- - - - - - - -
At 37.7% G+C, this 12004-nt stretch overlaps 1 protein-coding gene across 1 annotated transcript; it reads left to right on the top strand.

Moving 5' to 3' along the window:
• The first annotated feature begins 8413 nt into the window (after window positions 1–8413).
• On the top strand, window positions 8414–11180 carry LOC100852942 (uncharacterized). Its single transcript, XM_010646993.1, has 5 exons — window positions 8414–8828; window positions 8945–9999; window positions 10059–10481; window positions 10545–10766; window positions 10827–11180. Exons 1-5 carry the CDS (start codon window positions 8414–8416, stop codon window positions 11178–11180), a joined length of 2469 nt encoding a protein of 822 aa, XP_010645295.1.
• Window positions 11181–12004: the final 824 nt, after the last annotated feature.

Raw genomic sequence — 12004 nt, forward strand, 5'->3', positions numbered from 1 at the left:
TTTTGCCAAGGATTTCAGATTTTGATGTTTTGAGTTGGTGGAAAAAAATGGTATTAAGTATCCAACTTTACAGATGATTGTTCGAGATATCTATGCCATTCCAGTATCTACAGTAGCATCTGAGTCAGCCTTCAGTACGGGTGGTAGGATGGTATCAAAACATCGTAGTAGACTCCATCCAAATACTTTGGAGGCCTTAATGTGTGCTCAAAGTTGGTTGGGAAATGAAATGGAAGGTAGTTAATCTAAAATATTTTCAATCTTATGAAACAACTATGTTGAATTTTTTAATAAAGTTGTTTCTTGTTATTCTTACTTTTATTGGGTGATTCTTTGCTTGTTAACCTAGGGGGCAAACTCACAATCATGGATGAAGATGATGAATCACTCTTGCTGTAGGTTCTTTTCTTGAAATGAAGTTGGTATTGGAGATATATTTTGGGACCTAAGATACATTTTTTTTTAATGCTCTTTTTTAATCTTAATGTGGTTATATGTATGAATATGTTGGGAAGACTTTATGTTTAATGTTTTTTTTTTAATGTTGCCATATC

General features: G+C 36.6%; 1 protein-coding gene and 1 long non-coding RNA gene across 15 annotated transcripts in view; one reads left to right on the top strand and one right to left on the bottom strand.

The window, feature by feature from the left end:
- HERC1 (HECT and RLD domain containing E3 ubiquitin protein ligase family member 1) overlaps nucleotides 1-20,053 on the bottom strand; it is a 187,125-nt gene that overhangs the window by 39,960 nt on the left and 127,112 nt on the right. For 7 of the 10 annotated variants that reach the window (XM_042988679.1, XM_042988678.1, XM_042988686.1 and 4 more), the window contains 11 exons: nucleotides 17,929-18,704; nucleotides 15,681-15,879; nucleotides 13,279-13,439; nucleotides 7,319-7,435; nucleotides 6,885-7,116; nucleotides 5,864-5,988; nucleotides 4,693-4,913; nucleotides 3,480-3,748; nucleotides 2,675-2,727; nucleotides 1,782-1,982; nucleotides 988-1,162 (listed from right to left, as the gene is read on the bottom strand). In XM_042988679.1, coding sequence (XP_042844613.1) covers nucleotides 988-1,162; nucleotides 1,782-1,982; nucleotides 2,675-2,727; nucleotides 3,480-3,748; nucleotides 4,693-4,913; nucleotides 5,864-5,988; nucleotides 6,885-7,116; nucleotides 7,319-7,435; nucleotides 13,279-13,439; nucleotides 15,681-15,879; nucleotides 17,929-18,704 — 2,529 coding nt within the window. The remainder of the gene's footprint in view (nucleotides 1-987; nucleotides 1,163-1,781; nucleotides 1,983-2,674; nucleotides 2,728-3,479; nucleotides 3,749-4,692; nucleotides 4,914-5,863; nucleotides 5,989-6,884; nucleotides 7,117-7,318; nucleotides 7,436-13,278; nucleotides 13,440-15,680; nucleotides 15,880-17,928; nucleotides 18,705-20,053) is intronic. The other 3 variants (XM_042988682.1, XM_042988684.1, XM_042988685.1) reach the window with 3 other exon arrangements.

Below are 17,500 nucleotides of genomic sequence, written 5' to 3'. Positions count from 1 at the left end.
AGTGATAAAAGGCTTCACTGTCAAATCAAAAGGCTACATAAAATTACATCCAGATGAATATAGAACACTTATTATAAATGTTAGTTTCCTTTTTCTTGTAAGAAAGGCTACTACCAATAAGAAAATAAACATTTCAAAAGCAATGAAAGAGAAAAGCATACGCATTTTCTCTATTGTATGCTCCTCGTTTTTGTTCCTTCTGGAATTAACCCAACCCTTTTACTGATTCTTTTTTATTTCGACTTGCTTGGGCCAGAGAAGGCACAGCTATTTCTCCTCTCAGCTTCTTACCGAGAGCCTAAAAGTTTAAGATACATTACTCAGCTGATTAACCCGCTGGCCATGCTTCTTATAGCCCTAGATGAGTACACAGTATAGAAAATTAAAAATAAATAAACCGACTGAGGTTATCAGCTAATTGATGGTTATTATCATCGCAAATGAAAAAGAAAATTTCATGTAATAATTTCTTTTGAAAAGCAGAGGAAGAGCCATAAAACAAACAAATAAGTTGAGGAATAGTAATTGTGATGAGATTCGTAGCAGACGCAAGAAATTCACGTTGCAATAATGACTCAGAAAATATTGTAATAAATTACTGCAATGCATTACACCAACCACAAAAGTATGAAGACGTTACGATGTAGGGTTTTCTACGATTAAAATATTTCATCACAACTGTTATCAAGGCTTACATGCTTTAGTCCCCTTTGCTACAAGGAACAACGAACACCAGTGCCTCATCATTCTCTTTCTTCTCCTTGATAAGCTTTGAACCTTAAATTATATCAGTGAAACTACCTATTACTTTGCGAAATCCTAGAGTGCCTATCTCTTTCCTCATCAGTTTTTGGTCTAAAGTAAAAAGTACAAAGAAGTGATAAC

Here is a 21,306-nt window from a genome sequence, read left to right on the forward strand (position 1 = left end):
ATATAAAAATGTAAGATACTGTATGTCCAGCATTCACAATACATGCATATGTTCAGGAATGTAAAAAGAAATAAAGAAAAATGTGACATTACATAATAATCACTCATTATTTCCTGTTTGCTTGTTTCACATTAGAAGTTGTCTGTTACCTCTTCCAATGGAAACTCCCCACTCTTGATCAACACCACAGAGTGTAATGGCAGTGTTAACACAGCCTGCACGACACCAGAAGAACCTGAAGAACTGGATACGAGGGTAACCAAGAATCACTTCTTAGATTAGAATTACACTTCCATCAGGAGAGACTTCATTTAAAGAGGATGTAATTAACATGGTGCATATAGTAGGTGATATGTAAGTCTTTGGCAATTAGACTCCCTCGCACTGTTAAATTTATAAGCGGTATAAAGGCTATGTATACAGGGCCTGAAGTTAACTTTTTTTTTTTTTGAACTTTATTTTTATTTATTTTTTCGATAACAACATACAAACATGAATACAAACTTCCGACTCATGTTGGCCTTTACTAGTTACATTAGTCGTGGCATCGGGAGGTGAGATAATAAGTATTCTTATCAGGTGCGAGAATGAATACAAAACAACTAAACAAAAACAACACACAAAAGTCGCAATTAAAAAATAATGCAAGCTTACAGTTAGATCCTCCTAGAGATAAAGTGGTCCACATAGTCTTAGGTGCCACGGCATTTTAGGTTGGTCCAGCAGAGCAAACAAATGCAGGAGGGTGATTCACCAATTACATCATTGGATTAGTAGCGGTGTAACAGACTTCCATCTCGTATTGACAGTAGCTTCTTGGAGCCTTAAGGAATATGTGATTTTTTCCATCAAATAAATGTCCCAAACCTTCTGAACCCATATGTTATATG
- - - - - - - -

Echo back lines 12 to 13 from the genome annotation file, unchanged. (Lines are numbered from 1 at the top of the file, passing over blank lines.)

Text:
AGTGATAAAAGGCTTCACTGTCAAATCAAAAGGCTACATAAAATTACATCCAGATGAATATAGAACACTTATTATAAATGTTAGTTTCCTTTTTCTTGTAAGAAAGGCTACTACCAATAAGAAAATAAACATTTCAAAAGCAATGAAAGAGAAAAGCATACGCATTTTCTCTATTGTATGCTCCTCGTTTTTGTTCCTTCTGGAATTAACCCAACCCTTTTACTGATTCTTTTTTATTTCGACTTGCTTGGGCCAGAGAAGGCACAGCTATTTCTCCTCTCAGCTTCTTACCGAGAGCCTAAAAGTTTAAGATACATTACTCAGCTGATTAACCCGCTGGCCATGCTTCTTATAGCCCTAGATGAGTACACAGTATAGAAAATTAAAAATAAATAAACCGACTGAGGTTATCAGCTAATTGATGGTTATTATCATCGCAAATGAAAAAGAAAATTTCATGTAATAATTTCTTTTGAAAAGCAGAGGAAGAGCCATAAAACAAACAAATAAGTTGAGGAATAGTAATTGTGATGAGATTCGTAGCAGACGCAAGAAATTCACGTTGCAATAATGACTCAGAAAATATTGTAATAAATTACTGCAATGCATTACACCAACCACAAAAGTATGAAGACGTTACGATGTAGGGTTTTCTACGATTAAAATATTTCATCACAACTGTTATCAAGGCTTACATGCTTTAGTCCCCTTTGCTACAAGGAACAACGAACACCAGTGCCTCATCATTCTCTTTCTTCTCCTTGATAAGCTTTGAACCTTAAATTATATCAGTGAAACTACCTATTACTTTGCGAAATCCTAGAGTGCCTATCTCTTTCCTCATCAGTTTTTGGTCTAAAGTAAAAAGTACAAAGAAGTGATAAC

Here is a 21,306-nt window from a genome sequence, read left to right on the forward strand (position 1 = left end):